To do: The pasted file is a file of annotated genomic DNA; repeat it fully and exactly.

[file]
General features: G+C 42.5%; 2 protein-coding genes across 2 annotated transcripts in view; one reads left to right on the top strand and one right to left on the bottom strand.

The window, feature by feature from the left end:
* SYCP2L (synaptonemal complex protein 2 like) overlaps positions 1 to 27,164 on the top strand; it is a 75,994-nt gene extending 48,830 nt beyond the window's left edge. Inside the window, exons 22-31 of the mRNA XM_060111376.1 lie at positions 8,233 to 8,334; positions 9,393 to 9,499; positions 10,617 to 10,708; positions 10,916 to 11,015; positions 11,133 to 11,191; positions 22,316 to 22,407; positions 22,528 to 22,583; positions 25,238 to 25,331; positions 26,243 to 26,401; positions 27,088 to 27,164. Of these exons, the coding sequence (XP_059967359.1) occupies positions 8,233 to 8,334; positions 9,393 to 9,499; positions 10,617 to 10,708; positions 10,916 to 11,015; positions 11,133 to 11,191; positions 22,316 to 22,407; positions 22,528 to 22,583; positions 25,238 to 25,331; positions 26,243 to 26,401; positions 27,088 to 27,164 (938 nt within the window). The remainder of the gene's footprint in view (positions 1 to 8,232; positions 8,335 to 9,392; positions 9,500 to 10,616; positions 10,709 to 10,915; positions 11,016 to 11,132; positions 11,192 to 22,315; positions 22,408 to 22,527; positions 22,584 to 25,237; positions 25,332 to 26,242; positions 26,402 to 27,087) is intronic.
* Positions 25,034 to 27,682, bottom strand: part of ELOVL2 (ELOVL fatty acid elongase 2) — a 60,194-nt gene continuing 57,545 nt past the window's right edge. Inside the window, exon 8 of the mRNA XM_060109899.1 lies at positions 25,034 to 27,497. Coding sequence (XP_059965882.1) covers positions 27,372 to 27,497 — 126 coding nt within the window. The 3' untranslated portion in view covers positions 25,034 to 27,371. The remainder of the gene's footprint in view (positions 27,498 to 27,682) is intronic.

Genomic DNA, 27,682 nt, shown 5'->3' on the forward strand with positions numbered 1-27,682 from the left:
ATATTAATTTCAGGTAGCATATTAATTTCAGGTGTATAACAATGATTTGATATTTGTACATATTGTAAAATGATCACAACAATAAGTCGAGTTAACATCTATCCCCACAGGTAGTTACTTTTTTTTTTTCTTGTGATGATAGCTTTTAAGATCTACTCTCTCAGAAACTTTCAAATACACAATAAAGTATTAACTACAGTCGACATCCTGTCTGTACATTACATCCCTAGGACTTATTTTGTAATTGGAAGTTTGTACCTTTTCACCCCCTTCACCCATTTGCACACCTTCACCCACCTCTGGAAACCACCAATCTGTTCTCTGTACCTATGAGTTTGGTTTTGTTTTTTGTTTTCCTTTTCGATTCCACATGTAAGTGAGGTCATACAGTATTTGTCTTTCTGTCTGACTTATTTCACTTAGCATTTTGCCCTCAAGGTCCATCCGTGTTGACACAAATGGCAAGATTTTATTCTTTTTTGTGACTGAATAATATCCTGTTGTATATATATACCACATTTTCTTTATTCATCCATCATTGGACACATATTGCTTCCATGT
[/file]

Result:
General features: G+C 42.5%; 2 protein-coding genes across 2 annotated transcripts in view; one reads left to right on the top strand and one right to left on the bottom strand.

The window, feature by feature from the left end:
* SYCP2L (synaptonemal complex protein 2 like) overlaps positions 1 to 27,164 on the top strand; it is a 75,994-nt gene extending 48,830 nt beyond the window's left edge. Inside the window, exons 22-31 of the mRNA XM_060111376.1 lie at positions 8,233 to 8,334; positions 9,393 to 9,499; positions 10,617 to 10,708; positions 10,916 to 11,015; positions 11,133 to 11,191; positions 22,316 to 22,407; positions 22,528 to 22,583; positions 25,238 to 25,331; positions 26,243 to 26,401; positions 27,088 to 27,164. Of these exons, the coding sequence (XP_059967359.1) occupies positions 8,233 to 8,334; positions 9,393 to 9,499; positions 10,617 to 10,708; positions 10,916 to 11,015; positions 11,133 to 11,191; positions 22,316 to 22,407; positions 22,528 to 22,583; positions 25,238 to 25,331; positions 26,243 to 26,401; positions 27,088 to 27,164 (938 nt within the window). The remainder of the gene's footprint in view (positions 1 to 8,232; positions 8,335 to 9,392; positions 9,500 to 10,616; positions 10,709 to 10,915; positions 11,016 to 11,132; positions 11,192 to 22,315; positions 22,408 to 22,527; positions 22,584 to 25,237; positions 25,332 to 26,242; positions 26,402 to 27,087) is intronic.
* Positions 25,034 to 27,682, bottom strand: part of ELOVL2 (ELOVL fatty acid elongase 2) — a 60,194-nt gene continuing 57,545 nt past the window's right edge. Inside the window, exon 8 of the mRNA XM_060109899.1 lies at positions 25,034 to 27,497. Coding sequence (XP_059965882.1) covers positions 27,372 to 27,497 — 126 coding nt within the window. The 3' untranslated portion in view covers positions 25,034 to 27,371. The remainder of the gene's footprint in view (positions 27,498 to 27,682) is intronic.

Genomic DNA, 27,682 nt, shown 5'->3' on the forward strand with positions numbered 1-27,682 from the left:
ATATTAATTTCAGGTAGCATATTAATTTCAGGTGTATAACAATGATTTGATATTTGTACATATTGTAAAATGATCACAACAATAAGTCGAGTTAACATCTATCCCCACAGGTAGTTACTTTTTTTTTTTCTTGTGATGATAGCTTTTAAGATCTACTCTCTCAGAAACTTTCAAATACACAATAAAGTATTAACTACAGTCGACATCCTGTCTGTACATTACATCCCTAGGACTTATTTTGTAATTGGAAGTTTGTACCTTTTCACCCCCTTCACCCATTTGCACACCTTCACCCACCTCTGGAAACCACCAATCTGTTCTCTGTACCTATGAGTTTGGTTTTGTTTTTTGTTTTCCTTTTCGATTCCACATGTAAGTGAGGTCATACAGTATTTGTCTTTCTGTCTGACTTATTTCACTTAGCATTTTGCCCTCAAGGTCCATCCGTGTTGACACAAATGGCAAGATTTTATTCTTTTTTGTGACTGAATAATATCCTGTTGTATATATATACCACATTTTCTTTATTCATCCATCATTGGACACATATTGCTTCCATGT